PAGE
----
Since the wage slaves feel they are not being justly rewarded for lolling around in an institute that serves up such incoherent  academic gobbledygook, they get to indulge in another collegiate pastime: organizing resistance and socking it to The Man. Some of the lower caste drones of the collectivist hive mind decided they weren’t getting enough of a kickback on the culture racket. So they decided to bring in some union muscle.

Because working in an elitist pretend-museum is just like working on the line building Detroit rolling iron, the New Museum pussy hat brigades and soy boys voted to  join up with the United Auto Workers.

One of These Things is Not Like the Other 

Top: Staff at the New Museum

Bottom: United Auto Workers Strike

 

Another whole article could be written about how the management of the New Museum reacted. As true progressives you would expect them to be all in support of bringing in hired gun extortionist goons to explain how to better spread the museum’s wealth around.

 

Nice cutting-edge creative space facility you got ‘ere…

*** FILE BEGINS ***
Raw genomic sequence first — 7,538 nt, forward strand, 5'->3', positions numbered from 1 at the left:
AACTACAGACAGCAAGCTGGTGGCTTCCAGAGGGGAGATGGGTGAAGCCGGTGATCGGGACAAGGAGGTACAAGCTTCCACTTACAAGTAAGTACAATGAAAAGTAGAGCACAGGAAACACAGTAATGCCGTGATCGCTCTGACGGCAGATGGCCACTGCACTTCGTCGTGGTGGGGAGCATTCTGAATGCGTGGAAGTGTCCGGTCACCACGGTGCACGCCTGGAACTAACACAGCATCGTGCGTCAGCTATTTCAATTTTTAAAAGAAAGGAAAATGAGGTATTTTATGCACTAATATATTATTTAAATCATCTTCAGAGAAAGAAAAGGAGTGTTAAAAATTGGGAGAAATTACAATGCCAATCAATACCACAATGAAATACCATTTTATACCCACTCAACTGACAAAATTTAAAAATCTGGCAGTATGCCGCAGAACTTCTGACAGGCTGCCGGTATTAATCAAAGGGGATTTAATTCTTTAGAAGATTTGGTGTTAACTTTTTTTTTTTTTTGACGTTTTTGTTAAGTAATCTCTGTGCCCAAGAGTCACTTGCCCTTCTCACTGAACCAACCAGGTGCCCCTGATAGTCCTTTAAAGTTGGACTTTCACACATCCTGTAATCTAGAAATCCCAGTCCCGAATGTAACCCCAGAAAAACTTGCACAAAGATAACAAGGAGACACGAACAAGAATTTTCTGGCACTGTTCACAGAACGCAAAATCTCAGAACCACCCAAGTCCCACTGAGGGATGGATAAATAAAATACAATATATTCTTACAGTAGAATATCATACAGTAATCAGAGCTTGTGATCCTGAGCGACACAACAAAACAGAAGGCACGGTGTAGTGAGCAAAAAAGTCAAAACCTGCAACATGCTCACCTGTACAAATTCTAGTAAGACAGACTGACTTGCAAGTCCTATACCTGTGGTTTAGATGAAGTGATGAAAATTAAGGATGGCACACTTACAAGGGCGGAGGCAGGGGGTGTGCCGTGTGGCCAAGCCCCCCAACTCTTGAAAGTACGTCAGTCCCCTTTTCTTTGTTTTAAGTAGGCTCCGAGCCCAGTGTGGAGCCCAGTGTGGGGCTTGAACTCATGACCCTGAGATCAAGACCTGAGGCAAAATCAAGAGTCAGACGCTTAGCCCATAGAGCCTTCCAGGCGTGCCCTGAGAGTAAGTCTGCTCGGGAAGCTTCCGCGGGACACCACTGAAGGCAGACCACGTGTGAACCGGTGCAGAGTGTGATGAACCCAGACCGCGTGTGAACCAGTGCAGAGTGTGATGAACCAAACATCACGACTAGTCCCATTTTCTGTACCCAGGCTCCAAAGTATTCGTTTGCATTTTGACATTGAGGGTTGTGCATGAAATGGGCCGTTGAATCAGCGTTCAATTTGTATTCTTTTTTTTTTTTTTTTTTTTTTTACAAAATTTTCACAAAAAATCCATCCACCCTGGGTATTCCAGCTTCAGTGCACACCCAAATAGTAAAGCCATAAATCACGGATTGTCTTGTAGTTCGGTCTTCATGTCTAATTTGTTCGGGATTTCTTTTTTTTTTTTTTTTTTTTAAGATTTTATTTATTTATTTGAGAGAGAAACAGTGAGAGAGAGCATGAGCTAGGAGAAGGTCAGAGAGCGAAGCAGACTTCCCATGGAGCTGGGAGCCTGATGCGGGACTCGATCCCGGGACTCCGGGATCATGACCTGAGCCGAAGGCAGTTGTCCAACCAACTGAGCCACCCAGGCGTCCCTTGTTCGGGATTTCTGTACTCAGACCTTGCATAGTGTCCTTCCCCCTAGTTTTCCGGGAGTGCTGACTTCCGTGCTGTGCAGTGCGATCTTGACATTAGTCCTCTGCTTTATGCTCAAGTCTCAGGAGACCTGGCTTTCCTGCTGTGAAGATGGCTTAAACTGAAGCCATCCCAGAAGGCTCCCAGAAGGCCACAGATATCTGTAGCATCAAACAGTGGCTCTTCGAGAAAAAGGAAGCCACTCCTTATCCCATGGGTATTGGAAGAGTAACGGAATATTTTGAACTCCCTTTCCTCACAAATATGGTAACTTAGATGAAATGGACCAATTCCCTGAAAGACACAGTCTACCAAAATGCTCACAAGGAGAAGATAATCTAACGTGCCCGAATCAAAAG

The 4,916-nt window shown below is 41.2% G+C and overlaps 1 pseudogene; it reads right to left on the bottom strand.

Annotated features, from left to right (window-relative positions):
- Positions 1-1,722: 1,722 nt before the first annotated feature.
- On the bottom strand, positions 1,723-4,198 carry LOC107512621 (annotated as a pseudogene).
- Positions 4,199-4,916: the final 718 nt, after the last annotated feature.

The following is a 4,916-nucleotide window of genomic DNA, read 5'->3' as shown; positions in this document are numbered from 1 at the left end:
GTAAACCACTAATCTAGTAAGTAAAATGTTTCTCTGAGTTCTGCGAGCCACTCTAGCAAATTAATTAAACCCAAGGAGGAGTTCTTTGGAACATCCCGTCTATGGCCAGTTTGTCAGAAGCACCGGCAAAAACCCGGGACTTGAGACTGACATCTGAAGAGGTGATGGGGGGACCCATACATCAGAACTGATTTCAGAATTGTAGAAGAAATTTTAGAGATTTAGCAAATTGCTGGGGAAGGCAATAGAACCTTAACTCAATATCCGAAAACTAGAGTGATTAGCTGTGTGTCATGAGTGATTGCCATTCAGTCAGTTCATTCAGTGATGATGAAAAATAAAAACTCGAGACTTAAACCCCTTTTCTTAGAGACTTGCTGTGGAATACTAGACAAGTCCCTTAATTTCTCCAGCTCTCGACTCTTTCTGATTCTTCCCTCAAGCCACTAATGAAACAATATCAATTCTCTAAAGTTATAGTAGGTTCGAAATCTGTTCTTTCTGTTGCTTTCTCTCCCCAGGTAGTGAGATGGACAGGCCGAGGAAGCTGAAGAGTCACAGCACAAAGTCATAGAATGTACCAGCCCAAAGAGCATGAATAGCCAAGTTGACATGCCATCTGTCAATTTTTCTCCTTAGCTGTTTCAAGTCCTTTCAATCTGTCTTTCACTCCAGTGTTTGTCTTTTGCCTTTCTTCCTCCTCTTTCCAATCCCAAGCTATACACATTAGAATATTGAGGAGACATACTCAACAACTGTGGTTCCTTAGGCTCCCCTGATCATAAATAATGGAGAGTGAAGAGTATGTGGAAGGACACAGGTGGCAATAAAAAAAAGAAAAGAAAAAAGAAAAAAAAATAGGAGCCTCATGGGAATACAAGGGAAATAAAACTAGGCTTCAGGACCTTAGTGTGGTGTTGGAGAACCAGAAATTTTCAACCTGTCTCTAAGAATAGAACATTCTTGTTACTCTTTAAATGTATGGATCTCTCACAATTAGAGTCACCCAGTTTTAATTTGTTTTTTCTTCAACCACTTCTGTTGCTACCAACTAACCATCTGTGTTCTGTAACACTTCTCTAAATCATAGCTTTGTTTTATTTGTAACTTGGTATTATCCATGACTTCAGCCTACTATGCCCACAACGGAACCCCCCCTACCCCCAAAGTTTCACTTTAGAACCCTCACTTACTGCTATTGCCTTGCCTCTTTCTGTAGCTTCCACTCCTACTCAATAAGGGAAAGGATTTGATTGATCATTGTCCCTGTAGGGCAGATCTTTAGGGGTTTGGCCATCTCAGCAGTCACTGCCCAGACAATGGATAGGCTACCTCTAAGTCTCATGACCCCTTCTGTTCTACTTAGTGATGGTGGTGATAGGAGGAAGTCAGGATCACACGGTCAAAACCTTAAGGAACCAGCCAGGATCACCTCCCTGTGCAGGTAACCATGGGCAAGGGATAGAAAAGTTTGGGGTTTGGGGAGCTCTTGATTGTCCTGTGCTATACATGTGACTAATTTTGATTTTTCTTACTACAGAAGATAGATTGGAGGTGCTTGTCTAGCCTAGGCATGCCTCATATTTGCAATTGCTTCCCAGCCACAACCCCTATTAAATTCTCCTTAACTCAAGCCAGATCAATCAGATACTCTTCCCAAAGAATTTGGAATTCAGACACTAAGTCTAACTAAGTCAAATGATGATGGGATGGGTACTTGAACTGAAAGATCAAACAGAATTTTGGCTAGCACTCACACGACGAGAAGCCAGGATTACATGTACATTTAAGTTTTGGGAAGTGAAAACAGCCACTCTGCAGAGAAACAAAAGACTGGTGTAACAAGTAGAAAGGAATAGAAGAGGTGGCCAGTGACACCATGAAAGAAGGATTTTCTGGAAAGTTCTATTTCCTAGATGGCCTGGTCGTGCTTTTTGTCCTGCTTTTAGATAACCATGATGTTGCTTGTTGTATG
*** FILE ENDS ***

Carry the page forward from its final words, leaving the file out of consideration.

Be a shame if anything ‘appened to it…

 

Museum management did try to understand the hot water they were getting into by contacting a firm with a reputation for defeating union initiatives. The art world scolding and shaming was so intense the New Museum had to disavow any attempt to explain why a union might not work out.  A spokesperson groveled:

 

 “The New Museum is a relatively small institution with a strong mission—we have always worked closely and collaboratively. We don’t believe unionization is the best way to preserve what is special about our culture or advance change. We value the creativity and input of the entire staff, and we will do everything we can to maintain our distinctiveness.”